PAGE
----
Thanks everyone for your advice, I'll be looking forward to reading your opinions.
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JayKosta
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Joined: 24 Dec 2018
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Location: Endwell NY USA

PostPosted: Thu Aug 13, 2020 5:09 am    Post subject: Reply with quote

It might be that you feel too much need to 'blow air through the horn'.
The first concern should be to 'produce the pitch that you envision in your mind' - concentrate on the pitch - the loudness that you choose will regulate what ever air flow or blowing that is needed.
Basically - 'sing the pitch with you lips'.

Jay
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The 'next note' is the most important one.
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kehaulani
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PostPosted: Thu Aug 13, 2020 8:07 am    Post subject: Reply with quote

Make sure you're not using excessive pressure.
Keep the air flowing, regardless of volume.
Play long tones, broken up into quarter notes but don't stop and stat the air. Play it like one long tone with the air continuing to flow, but just interrupted (keep the air flowing) by the tongue.

Play the Cichowicz Long Tone Studies. Be careful, these Long Tone studies are often erroneously called Flow Studies.

When you can comfortably use the air, try playing something like the Concone Melodies, concentrating on flowing the air. (BTW) this is to supplement, not negate, the above information.
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deleted_user_02066fd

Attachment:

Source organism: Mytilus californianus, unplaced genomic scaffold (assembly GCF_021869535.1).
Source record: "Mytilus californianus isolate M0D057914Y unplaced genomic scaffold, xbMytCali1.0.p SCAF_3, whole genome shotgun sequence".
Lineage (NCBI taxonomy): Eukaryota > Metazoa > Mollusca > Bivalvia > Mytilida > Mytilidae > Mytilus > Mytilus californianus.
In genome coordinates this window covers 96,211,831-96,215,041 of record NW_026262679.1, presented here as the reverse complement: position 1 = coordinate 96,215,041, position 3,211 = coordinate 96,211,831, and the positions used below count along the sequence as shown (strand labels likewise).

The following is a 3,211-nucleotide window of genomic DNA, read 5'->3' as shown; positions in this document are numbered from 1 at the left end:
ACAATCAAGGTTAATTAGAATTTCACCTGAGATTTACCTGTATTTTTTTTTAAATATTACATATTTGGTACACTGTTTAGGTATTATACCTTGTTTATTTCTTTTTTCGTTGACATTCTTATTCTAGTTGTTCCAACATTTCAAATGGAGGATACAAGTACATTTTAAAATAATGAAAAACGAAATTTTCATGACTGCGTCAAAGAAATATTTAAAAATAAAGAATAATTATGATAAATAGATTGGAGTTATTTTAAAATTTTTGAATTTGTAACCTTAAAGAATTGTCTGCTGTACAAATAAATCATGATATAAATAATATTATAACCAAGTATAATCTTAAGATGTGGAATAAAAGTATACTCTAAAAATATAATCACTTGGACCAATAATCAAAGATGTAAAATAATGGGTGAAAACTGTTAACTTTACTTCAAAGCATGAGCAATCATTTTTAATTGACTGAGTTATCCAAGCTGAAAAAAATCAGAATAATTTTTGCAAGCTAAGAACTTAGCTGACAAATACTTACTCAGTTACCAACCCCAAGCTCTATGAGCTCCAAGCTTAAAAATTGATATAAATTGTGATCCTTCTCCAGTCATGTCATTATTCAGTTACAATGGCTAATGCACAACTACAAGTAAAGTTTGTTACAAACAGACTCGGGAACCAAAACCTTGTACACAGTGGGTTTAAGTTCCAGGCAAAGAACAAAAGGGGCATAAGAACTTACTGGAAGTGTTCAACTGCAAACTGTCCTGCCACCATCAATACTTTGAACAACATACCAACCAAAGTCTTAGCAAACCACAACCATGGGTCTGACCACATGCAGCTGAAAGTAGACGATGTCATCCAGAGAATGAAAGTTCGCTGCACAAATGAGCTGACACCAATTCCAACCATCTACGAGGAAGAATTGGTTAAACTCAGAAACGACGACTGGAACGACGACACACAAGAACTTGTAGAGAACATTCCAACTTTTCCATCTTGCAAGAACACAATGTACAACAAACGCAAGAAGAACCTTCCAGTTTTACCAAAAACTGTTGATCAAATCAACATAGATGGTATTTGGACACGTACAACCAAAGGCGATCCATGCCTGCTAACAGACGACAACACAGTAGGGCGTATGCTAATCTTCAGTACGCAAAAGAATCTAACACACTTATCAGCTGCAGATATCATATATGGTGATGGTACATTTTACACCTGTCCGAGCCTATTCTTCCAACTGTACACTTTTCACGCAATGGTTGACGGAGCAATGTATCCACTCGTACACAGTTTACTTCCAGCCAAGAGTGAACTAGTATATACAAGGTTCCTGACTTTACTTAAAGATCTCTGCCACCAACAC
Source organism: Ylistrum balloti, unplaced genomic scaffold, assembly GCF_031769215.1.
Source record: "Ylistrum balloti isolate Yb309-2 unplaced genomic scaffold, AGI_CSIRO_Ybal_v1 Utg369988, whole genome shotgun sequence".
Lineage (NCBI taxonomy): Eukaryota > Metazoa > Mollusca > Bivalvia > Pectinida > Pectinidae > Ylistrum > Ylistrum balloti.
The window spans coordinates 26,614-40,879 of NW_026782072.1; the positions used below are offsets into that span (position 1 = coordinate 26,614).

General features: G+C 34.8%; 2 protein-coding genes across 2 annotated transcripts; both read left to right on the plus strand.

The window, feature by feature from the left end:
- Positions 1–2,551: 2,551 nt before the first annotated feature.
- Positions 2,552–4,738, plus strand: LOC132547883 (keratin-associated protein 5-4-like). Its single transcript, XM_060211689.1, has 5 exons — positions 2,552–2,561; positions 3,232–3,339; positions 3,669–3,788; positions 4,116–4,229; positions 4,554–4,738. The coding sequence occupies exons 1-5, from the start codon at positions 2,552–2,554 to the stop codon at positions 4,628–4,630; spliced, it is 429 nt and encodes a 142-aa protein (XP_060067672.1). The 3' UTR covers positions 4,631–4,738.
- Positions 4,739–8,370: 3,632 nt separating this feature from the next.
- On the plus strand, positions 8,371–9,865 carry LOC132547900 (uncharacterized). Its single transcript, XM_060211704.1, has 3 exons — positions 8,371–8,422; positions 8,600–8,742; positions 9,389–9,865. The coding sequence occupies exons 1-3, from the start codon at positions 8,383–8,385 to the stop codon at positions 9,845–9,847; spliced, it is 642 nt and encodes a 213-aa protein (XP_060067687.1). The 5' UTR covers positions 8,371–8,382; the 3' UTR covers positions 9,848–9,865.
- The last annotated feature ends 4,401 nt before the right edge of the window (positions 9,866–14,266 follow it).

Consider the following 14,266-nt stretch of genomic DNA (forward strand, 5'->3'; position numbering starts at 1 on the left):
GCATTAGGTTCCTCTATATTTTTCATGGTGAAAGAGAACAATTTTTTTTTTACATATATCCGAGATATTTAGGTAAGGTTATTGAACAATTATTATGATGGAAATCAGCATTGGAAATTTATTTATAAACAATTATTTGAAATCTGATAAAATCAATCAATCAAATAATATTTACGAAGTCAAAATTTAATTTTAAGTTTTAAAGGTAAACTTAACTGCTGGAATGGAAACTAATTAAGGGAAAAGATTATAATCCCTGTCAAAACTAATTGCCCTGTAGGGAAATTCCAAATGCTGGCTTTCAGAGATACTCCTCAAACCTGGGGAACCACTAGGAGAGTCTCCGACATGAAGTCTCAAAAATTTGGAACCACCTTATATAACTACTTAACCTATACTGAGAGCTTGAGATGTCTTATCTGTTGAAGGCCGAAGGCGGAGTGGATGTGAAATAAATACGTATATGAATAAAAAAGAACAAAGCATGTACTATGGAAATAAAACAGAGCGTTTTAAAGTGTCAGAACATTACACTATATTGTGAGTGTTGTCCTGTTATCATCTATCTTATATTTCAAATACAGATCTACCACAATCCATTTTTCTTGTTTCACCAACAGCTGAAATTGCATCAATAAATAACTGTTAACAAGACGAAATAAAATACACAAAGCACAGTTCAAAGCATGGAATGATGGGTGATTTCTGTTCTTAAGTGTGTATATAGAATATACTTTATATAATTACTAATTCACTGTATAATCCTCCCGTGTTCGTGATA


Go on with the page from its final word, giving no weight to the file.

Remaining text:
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Joined: 03 Apr 1996
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PostPosted: Fri Aug 14, 2020 6:22 am    Post subject: Reply with quote

Find a respected teacher. Trumpet like the game of golf is in most cases impossible to teach yourself. I golfed for 30 years before taking lessons. In 8 weeks my entire game changed. A good trumpet teacher can spot things you may never know you're doing wrong. It's money well spent.
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Andy Del
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PostPosted: Sat Aug 15, 2020 11:00 am    Post subject: Reply with quote

That above, and don’t listen to friends unless they are experienced, well respected teachers!
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Bflatman
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PostPosted: Sun Aug 16, 2020 12:06 am    Post subject: Reply with quote

I think you have been doing everything the wrong way round.

It is of course impossible to know this for sure without seeing you so do not simply accept what I say instead think about your approach to playing and trust in your teachers and their words.